‘One of the greatest, most anticipated, unseen treasures in musical history’ lands at the Royal Albert Hall (RAH) this month. A one-off chance to watch an unseen film of the Jimi Hendrix show there in 1969, warts – build-up and backstage bits – and all.
The footage, broadcast on a giant screen, will plug into the venue’s new ‘state-of-the-art’ d&b sound system.
Having seen Buzzcocks’ Pete Shelley tribute show put the kit through its considerable paces early summer, see down page, Event Industry News took the opportunity to talk to Oliver Jeffery, Royal Albert Hall’s Head of Production and Technical, and to Pat Smith, AV partner SFL’s Project Manager, about the installation and its impact on RAH’s burgeoning rock and pop portfolio.
The Royal Albert Hall is the busiest venue in the world. Period. It hosted more than 1,000 events last year, a record-breaking 402 of them in the 5,500 capacity main auditorium.
While Royal Albert Hall stands comfortably/sits pretty in the glaring Proms spotlight, which wrapped with a wave of flags – union and European – on September 14 this year, its non-stop live roster includes countless classical performances, choirs, brass bands and, crucially, rock and pop.
Eric Clapton, who refers to the Albert Hall as his ‘front room’, has performed there more than 200 times, the 1968 Eurovision Song Contest was held in the Hall, Hendrix played there, Pink Floyd and Led Zeppelin. The Teenage Cancer Trust has brought The Who, Paul Weller, Tinie Tempah, The Specials, Oasis, Muse, Kasabian and countless others to the room across nearly 20 years and on and on the list goes.
Since the ‘mushrooms’, aka acoustic diffusers, were fitted to the auditorium roof in 1969, reconfigured 32-years later, to contain sonic reflections from the coved ceiling, sound in the hall can be pretty special too. Subject of course to setting up incoming kit, its reach and the FoH engineer’s familiarity with the space etc., etc.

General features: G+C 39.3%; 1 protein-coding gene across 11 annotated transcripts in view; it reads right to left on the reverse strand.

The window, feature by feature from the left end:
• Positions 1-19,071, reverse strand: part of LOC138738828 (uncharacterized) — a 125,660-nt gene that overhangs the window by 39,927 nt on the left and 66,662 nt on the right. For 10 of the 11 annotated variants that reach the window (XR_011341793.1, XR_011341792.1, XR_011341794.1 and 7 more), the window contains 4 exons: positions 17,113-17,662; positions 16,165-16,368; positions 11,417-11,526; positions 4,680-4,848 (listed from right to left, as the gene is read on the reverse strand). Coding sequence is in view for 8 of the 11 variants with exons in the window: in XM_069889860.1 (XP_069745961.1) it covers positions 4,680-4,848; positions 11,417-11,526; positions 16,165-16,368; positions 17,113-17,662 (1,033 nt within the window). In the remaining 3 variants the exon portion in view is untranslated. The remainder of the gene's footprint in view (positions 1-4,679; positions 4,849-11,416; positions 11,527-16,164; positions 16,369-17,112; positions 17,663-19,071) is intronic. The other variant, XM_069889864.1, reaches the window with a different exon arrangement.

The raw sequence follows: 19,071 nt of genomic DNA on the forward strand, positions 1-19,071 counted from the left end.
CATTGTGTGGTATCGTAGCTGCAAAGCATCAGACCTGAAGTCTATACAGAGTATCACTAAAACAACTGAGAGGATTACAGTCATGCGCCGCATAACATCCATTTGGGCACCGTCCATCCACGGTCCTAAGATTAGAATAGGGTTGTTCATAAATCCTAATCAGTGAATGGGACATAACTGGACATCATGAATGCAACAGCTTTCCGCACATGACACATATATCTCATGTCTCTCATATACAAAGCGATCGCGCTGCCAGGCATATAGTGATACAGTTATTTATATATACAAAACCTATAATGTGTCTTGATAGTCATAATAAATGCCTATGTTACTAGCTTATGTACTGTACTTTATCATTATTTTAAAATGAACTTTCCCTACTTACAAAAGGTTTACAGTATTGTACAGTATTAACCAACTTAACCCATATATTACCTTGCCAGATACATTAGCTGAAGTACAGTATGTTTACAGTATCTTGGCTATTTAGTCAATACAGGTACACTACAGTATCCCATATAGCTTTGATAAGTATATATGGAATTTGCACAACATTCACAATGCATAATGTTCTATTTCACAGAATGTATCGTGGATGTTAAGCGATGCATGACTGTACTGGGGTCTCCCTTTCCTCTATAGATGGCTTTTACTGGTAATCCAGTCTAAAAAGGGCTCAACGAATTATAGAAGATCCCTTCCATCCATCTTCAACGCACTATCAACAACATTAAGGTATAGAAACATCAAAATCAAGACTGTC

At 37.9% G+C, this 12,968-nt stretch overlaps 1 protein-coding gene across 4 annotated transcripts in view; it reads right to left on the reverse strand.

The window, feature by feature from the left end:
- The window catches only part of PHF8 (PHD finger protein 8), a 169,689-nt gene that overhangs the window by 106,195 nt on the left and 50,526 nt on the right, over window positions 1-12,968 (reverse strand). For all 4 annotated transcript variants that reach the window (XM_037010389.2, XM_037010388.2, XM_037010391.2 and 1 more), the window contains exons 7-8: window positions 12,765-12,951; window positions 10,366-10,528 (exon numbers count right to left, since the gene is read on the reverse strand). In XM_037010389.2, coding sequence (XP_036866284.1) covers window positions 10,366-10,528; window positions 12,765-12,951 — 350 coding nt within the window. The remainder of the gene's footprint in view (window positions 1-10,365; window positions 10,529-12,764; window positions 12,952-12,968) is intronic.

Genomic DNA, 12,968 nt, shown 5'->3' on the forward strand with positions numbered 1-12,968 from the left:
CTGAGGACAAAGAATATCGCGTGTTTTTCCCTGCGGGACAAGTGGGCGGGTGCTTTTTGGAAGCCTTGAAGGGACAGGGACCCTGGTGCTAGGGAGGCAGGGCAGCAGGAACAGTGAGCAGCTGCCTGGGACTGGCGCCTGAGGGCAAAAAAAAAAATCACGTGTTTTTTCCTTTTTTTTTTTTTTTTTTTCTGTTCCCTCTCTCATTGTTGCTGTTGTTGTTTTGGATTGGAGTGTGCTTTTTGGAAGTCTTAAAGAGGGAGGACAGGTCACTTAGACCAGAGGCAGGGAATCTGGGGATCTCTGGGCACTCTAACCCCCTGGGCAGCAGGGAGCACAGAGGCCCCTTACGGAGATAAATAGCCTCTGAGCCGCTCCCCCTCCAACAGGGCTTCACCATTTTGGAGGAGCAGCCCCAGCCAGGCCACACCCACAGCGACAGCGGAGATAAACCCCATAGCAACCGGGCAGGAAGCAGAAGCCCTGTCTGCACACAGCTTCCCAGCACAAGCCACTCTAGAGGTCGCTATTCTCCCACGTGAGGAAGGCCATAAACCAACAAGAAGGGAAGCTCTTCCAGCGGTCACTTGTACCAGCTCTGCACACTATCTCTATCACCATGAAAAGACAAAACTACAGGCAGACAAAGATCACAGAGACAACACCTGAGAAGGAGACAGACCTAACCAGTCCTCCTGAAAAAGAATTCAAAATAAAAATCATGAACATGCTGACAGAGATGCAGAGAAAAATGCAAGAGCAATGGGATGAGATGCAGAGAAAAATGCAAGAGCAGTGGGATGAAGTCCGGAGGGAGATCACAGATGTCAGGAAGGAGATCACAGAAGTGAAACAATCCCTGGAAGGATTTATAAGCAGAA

“[Typically] you had one system coming in at 7am, the load out at 2am and practically the same system back in at 5am, just a different company,” Jeffery remembers.
With rock and pop tours increasingly keen on a Kensington Gore turn, and more self-promoted shows there too, RAH teamed up with SFL in April last year to design a house system to iron out those variables and provide a top spec, flexible option.
The completion date was set for mid-September, so while the 2019 Olivier Awards marked the official launch of the new rig it, had been practising discretely for six months beforehand.
Crucially, it had to deliver quality and equality to all areas in the house, consistency across the Hall’s diverse programme and better control for promoters and artists.
“We didn’t just want a sound system we wanted something that was inspirational,” Jeffery says. “That’s why we spent more money, being frank, than we’d budgeted for.
“We’re the busiest venue in the world so my tagline for the trustees was, ‘We should have the best sound in the world’. More than the product though it was about the people; this wasn’t just a Royal Albert Hall project it was SFL and it was d&b too.”
The £2 million Royal Albert Hall installation, which includes 465 d&b audiotechnik boxes together with the first-ever Circle, Gallery and box relays, the largest ever single-room speaker installation, had to step around an incessant run of events with most of the work done at night
“It’s an incredible building but it throws up new challenges all the time so we had to adapt and respond flexibly throughout the project,” Smith says.
“It’s a product of a different architectural era beams that go one way on the original architectural drawings go another way in real life; there isn’t always a lot of consistency throughout the building, so you never quite know what you’re going to find. We had to [take up] floorboards in every box on the Grand and Second tiers, lifting ornate and delicate carpet with the knowledge that, if it was damaged, we would have to replace the whole lot.”
The RAH boxes, Jeffery concedes, were going to be part of a later phase until a trial highlighted the impact speakers there would make and they were pushed into the primary package.
“We went into a box with the trustees on the demo days and that was the thing that impressed more than anything else,” Smith says. “You mute it and it’s like the sound has been sucked out.”